The Pagoda is a five-sided edifice consisting of several levels.  The base is generally very simple, and each level becomes increasingly ornate.  Debussy depicts this architectural concept sonically with simple gongs in the bass, slightly more flowing accompaniment in the Tenor and Alto, decorative melodic writing in the Soprano, and fast-moving glissando-like movement when he later reaches into the heights of the keyboard.



Defining the Color Levels

Sometimes you’ll come across examples where the chorale-like texture is either absent or less evident.  Usually, though, you’ll discover it hidden just beneath the surface.  In choral music and orchestral music, parts often divide within sections.  In Debussy’s orchestrations, in part inspired by Berlioz, he sometimes divides sections into four or more parts, such as four Clarinets forming a four-part harmony.

The first measure of Pagodes has seven layers, the third, nine.  See if you can define how the Bass, Tenor, and Alto parts divide. 

Here are the first four bars of our excerpt color-coded:


As you practice separating the four primary levels from one another, try to grade the color within each part, at least dynamically.  Notice the slight gradations of hue, horizontally and vertically, within this possible realization of the third bar alone:


The colors shimmer, dancing and singing!


Creating an Orchestral Sonority – Applying Vertical Hierarchy

Apply Vertical Hierarchy to the example in an exaggerated way.   When chords line up vertically between the hands, play the right before the left.  Once a wide spread becomes comfortable, narrow it to a barely discernable level.  Here are the first four bars:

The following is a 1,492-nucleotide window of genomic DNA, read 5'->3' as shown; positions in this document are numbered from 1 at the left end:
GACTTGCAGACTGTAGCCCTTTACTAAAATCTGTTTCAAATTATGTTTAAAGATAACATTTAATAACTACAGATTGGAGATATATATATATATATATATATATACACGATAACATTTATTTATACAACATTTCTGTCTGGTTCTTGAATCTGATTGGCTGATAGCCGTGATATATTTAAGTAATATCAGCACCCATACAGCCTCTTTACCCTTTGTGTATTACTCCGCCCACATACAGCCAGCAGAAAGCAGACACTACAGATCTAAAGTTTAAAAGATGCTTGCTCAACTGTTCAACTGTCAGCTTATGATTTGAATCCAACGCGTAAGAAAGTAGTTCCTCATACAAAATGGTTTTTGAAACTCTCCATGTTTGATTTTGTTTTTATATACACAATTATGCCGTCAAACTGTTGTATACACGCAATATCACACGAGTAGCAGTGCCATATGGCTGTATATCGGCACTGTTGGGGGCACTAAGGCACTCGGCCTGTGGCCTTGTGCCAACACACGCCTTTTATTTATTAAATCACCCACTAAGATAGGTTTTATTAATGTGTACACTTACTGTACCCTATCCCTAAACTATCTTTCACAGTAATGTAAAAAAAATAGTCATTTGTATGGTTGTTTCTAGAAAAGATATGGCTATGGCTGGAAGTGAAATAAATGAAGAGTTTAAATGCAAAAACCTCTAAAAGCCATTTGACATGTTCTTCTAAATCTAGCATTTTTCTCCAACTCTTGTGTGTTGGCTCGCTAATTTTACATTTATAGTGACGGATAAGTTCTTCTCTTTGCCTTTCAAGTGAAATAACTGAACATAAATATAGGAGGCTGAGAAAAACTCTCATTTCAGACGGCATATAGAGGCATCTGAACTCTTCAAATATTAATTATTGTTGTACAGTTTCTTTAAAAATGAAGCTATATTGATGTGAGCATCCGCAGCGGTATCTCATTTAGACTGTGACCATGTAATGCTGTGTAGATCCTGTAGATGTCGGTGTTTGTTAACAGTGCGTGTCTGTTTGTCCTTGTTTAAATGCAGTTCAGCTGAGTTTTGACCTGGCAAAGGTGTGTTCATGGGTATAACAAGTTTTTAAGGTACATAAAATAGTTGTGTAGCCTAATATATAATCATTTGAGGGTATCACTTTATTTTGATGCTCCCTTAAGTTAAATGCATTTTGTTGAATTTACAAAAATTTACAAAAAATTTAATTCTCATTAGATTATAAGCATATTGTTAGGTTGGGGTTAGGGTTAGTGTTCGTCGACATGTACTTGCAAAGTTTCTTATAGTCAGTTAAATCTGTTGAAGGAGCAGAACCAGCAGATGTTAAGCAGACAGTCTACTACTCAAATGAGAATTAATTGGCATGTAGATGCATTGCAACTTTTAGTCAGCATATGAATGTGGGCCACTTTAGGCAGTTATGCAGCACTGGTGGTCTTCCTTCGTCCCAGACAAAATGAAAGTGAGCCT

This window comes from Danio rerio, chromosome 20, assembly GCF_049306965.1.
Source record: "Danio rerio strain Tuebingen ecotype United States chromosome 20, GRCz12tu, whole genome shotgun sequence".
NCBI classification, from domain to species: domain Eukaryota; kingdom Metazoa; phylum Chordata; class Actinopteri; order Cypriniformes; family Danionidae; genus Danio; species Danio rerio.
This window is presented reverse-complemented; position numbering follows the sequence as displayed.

Now apply Reverse Hierarchy, as if arranged for a Harp Duo, every chord rolled within each hand from bottom to top.  Exaggerate the rotation in the forearms from the elbow.  Enjoy the richness of the harmony and the freedom of a large spread.  Once this becomes comfortable, narrow the spread so that it sounds almost perfectly lined up. 

Next, apply Free Placement, becoming more aware of Time-dimensions, how anticipating or delaying entries changes the character and meaning of each line.  Make the spread as wide as possible at first, then narrow it until it feels stylishly convincing.  The spread in Debussy can remain rather wide, as long it feels passive and orchestral. If it sounds romantically willful, it’s probably out of character.  Exceptions to this are neo-romantic invocations, such as in most of the melodic content of La soirée dans Grenade, for example, or romantic caricatures, as in the Tristan quote from Golliwogg’s Cakewalk (from Children’s Corner), marked maliciously, avec une grande émotion.

Give some thought to how you’re packaging chords.  Remember that it’s often quite effective to play the outside of chords before the inside, like so:


Notice that virtually every note respects Vertical Hierarchy.  As I set up the eternal feel of these opening bars, I don’t want anything to stand out obviously, rhythmically or sonically.


Establishing Horizontal Hierarchy

Debussy was first introduced to Javanese Gamelan music at World Exposition in Paris in 1889.  Westerners are generally struck by the relatively static, uniform beauty of the Gamelan.  It’s essentially a Talea Art-form.  The language is not based so much on the Westerner’s approach to phrases as it is on building complex patterns of rhythm, pitch and timbre.  Still, great Gamelan ensembles can phrase with subtlety and scope not unlike Western Classical phrasing.  The energy patterns can be analyzed with the same ease and fluency of virtually all Western Music and of all spoken languages.